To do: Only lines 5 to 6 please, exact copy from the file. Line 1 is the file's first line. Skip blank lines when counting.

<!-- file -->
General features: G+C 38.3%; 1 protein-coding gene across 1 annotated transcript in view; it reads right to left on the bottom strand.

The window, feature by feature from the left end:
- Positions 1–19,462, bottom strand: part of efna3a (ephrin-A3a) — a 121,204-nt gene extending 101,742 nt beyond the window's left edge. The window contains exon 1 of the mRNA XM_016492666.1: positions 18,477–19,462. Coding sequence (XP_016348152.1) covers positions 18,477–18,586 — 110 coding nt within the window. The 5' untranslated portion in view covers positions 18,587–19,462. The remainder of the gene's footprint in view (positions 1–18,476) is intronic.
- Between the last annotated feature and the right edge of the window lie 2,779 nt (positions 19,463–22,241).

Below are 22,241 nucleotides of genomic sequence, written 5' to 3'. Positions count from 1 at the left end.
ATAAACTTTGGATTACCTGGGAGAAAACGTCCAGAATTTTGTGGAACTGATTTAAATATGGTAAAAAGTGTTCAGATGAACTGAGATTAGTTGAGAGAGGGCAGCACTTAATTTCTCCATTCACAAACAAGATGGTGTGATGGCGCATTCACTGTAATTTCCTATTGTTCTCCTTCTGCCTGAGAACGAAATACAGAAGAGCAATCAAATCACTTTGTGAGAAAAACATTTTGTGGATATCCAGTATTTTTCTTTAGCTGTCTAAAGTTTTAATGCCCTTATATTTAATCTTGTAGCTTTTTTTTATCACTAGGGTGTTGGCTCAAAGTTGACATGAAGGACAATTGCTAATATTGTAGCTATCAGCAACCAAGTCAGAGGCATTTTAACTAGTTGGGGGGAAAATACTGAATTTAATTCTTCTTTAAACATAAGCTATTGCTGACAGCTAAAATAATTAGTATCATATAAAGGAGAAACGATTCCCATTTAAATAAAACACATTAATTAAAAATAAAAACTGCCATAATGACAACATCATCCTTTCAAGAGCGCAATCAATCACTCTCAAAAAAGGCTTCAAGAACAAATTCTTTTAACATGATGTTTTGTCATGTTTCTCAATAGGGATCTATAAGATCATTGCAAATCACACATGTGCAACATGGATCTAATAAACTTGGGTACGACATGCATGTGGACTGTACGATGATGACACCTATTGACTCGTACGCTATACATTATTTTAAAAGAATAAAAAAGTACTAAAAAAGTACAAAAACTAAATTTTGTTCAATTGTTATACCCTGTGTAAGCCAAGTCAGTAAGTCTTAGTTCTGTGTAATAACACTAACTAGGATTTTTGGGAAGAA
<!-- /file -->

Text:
Below are 22,241 nucleotides of genomic sequence, written 5' to 3'. Positions count from 1 at the left end.
ATAAACTTTGGATTACCTGGGAGAAAACGTCCAGAATTTTGTGGAACTGATTTAAATATGGTAAAAAGTGTTCAGATGAACTGAGATTAGTTGAGAGAGGGCAGCACTTAATTTCTCCATTCACAAACAAGATGGTGTGATGGCGCATTCACTGTAATTTCCTATTGTTCTCCTTCTGCCTGAGAACGAAATACAGAAGAGCAATCAAATCACTTTGTGAGAAAAACATTTTGTGGATATCCAGTATTTTTCTTTAGCTGTCTAAAGTTTTAATGCCCTTATATTTAATCTTGTAGCTTTTTTTTATCACTAGGGTGTTGGCTCAAAGTTGACATGAAGGACAATTGCTAATATTGTAGCTATCAGCAACCAAGTCAGAGGCATTTTAACTAGTTGGGGGGAAAATACTGAATTTAATTCTTCTTTAAACATAAGCTATTGCTGACAGCTAAAATAATTAGTATCATATAAAGGAGAAACGATTCCCATTTAAATAAAACACATTAATTAAAAATAAAAACTGCCATAATGACAACATCATCCTTTCAAGAGCGCAATCAATCACTCTCAAAAAAGGCTTCAAGAACAAATTCTTTTAACATGATGTTTTGTCATGTTTCTCAATAGGGATCTATAAGATCATTGCAAATCACACATGTGCAACATGGATCTAATAAACTTGGGTACGACATGCATGTGGACTGTACGATGATGACACCTATTGACTCGTACGCTATACATTATTTTAAAAGAATAAAAAAGTACTAAAAAAGTACAAAAACTAAATTTTGTTCAATTGTTATACCCTGTGTAAGCCAAGTCAGTAAGTCTTAGTTCTGTGTAATAACACTAACTAGGATTTTTGGGAAGAA